Louis Comfort Tiffany, one of the most creative and prolific
designers of the late 19th-century, declared that his life-long
goal was "the pursuit of beauty." With its comprehensive
assemblage of Tiffany's work, the Morse Museum's
collection uniquely documents that quest. Although his father,
Charles Lewis, had founded the most prestigious silver and
jewelry company in America, Louis chose another
professional direction Louis C Tiffany 1848-1933
Originally trained as a painter, he began studying the
chemistry and techniques of glassmaking when he was
24. He developed this interest as a partner in the firm
of Louis C. Tiffany and Company, Associated Artists,
(1881–85) provided innovative interior decoration for
clients ranging from Mark Twain in Hartford,
Connecticut to President Chester Arthur at the White

A New Method of Glassmaking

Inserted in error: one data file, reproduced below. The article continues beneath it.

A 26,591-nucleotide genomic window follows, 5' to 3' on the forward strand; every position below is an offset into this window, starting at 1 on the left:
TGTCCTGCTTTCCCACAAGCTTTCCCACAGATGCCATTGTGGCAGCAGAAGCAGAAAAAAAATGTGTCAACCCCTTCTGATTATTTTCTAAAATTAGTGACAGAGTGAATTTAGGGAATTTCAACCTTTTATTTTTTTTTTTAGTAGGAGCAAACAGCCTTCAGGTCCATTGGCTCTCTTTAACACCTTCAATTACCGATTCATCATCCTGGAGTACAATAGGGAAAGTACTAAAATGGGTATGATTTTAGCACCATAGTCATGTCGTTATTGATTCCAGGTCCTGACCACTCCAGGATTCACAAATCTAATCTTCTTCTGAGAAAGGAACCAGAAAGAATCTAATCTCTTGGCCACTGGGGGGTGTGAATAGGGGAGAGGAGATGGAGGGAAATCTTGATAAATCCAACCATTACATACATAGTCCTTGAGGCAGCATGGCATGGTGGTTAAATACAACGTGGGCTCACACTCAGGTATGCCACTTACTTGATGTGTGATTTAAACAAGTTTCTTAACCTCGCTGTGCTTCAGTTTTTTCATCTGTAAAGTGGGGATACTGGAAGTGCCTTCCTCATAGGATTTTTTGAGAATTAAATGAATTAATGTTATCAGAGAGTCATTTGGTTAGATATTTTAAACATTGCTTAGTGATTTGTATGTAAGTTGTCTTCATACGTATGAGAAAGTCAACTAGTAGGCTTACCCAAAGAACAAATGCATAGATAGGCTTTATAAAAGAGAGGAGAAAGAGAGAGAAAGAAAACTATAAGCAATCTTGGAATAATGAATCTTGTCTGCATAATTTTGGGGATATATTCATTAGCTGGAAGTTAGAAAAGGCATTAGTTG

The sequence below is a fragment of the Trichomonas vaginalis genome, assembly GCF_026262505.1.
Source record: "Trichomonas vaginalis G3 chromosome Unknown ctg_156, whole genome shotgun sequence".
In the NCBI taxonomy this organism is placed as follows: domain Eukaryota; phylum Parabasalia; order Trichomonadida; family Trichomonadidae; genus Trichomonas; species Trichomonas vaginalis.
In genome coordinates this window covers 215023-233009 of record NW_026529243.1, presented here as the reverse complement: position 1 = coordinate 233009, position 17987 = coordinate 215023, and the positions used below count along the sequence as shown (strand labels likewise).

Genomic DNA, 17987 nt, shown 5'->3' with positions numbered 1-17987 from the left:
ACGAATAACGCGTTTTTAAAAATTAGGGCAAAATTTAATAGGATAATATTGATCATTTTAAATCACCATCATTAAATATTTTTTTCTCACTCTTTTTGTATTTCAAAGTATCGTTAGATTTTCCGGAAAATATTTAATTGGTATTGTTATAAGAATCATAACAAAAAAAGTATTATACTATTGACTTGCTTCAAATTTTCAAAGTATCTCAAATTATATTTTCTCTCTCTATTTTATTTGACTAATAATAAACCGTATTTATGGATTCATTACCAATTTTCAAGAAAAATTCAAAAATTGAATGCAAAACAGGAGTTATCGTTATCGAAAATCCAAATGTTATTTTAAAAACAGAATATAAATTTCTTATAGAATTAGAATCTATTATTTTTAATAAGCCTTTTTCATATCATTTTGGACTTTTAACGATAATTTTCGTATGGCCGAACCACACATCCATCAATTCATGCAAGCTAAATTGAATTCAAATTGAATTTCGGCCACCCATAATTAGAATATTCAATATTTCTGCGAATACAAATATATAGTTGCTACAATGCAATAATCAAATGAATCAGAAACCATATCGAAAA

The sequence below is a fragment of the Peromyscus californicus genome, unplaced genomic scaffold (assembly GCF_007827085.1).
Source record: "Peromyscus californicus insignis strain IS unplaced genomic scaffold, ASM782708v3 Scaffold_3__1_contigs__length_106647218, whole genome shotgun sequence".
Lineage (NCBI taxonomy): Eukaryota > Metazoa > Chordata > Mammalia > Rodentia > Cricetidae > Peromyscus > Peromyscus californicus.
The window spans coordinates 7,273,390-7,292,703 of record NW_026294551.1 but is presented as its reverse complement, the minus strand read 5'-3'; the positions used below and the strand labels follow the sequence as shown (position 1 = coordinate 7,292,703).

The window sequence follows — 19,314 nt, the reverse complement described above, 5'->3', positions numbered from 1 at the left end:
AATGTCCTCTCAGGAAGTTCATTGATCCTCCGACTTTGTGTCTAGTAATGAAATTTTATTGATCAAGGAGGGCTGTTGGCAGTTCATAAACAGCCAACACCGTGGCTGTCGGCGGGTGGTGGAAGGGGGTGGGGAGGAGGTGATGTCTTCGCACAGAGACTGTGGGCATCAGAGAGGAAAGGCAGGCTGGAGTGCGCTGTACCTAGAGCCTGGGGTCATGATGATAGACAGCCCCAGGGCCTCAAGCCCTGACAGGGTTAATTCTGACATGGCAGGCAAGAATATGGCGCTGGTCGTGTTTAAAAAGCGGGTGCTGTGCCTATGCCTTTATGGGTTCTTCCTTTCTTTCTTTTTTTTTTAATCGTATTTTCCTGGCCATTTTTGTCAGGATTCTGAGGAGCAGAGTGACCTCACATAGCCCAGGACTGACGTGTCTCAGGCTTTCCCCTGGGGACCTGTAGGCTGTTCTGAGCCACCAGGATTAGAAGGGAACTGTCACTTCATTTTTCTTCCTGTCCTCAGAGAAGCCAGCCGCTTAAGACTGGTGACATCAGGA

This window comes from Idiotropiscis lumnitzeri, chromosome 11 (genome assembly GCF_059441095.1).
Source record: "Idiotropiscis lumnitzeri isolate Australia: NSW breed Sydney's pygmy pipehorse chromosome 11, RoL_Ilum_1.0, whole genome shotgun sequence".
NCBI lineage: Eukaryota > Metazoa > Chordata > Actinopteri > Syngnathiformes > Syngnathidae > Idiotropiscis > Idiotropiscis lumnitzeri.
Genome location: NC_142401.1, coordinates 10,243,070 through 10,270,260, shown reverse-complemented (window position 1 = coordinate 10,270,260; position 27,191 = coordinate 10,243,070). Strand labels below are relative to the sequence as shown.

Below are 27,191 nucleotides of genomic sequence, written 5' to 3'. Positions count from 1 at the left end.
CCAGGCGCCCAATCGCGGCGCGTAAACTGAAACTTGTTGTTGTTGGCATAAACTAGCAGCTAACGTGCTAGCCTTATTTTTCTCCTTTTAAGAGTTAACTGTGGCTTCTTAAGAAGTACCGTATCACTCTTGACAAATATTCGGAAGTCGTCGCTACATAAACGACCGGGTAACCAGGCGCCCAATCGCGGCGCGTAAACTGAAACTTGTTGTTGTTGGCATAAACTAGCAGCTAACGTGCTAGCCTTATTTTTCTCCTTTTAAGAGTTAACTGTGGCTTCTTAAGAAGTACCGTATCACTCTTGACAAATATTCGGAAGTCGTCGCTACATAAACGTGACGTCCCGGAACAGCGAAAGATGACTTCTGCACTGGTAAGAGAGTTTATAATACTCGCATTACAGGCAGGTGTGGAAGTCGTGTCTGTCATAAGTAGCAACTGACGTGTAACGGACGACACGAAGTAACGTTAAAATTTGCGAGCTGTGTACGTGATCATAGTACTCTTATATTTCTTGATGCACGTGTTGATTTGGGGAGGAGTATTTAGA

In 1885, Tiffany established his own firm and while he
continued to undertake decorating commissions, his
focus was on new methods of glass manufacture.
Four years earlier he had registered a patent for
opalescent window glass, a radical new treatment
whereby several colors were combined and
manipulated to create an unprecedented range of hues
and three-dimensional effects. Tiffany believed that
this new material allowed more fidelity to the inherent
nature of the medium, because it enabled form to be
defined by the glass itself rather than by painting onto
the glass. Opalescent glass, however, was firmly
rejected by the other important school of the stained
glass revival, which advocated the Gothic tradition of
painting with enamel on clear, uniformly colored
"antique" glass.

The passionate moral dimension of late 19th-century
taste is clearly seen in Boston glassmaker Charles
Connick's declaration that his firm's greatest
contribution to stained glass was "rescuing it from the
abysmal depth of opalescent picture windows."
Those, like Connick, who followed the medieval
precedent of painting on clear glass, were in bitter
opposition to
Tiffany and to John La Farge, the artist